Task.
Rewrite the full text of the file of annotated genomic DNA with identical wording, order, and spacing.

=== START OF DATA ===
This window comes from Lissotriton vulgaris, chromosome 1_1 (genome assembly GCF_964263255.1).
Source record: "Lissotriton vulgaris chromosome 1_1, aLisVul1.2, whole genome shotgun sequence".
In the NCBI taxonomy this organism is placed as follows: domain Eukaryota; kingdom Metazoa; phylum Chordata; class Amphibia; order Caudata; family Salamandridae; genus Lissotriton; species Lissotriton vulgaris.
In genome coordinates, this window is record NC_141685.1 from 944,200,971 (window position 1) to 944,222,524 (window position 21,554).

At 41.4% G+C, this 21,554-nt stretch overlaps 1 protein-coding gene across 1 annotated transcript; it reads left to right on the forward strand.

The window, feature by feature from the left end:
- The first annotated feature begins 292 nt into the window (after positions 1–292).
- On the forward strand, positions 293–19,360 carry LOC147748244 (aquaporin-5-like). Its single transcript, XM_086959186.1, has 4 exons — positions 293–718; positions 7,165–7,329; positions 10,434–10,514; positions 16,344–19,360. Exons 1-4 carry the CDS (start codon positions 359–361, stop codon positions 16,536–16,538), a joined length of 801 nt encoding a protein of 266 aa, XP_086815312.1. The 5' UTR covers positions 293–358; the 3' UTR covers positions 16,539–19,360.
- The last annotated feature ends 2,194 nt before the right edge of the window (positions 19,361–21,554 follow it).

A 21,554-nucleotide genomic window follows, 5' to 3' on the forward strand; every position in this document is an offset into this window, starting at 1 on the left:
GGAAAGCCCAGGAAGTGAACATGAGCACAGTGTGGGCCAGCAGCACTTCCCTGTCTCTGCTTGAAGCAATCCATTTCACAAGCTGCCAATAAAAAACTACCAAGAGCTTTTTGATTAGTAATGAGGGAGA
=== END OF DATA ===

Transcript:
This window comes from Lissotriton vulgaris, chromosome 1_1 (genome assembly GCF_964263255.1).
Source record: "Lissotriton vulgaris chromosome 1_1, aLisVul1.2, whole genome shotgun sequence".
In the NCBI taxonomy this organism is placed as follows: domain Eukaryota; kingdom Metazoa; phylum Chordata; class Amphibia; order Caudata; family Salamandridae; genus Lissotriton; species Lissotriton vulgaris.
In genome coordinates, this window is record NC_141685.1 from 944,200,971 (window position 1) to 944,222,524 (window position 21,554).

At 41.4% G+C, this 21,554-nt stretch overlaps 1 protein-coding gene across 1 annotated transcript; it reads left to right on the forward strand.

The window, feature by feature from the left end:
- The first annotated feature begins 292 nt into the window (after positions 1–292).
- On the forward strand, positions 293–19,360 carry LOC147748244 (aquaporin-5-like). Its single transcript, XM_086959186.1, has 4 exons — positions 293–718; positions 7,165–7,329; positions 10,434–10,514; positions 16,344–19,360. Exons 1-4 carry the CDS (start codon positions 359–361, stop codon positions 16,536–16,538), a joined length of 801 nt encoding a protein of 266 aa, XP_086815312.1. The 5' UTR covers positions 293–358; the 3' UTR covers positions 16,539–19,360.
- The last annotated feature ends 2,194 nt before the right edge of the window (positions 19,361–21,554 follow it).

A 21,554-nucleotide genomic window follows, 5' to 3' on the forward strand; every position in this document is an offset into this window, starting at 1 on the left:
GGAAAGCCCAGGAAGTGAACATGAGCACAGTGTGGGCCAGCAGCACTTCCCTGTCTCTGCTTGAAGCAATCCATTTCACAAGCTGCCAATAAAAAACTACCAAGAGCTTTTTGATTAGTAATGAGGGAGA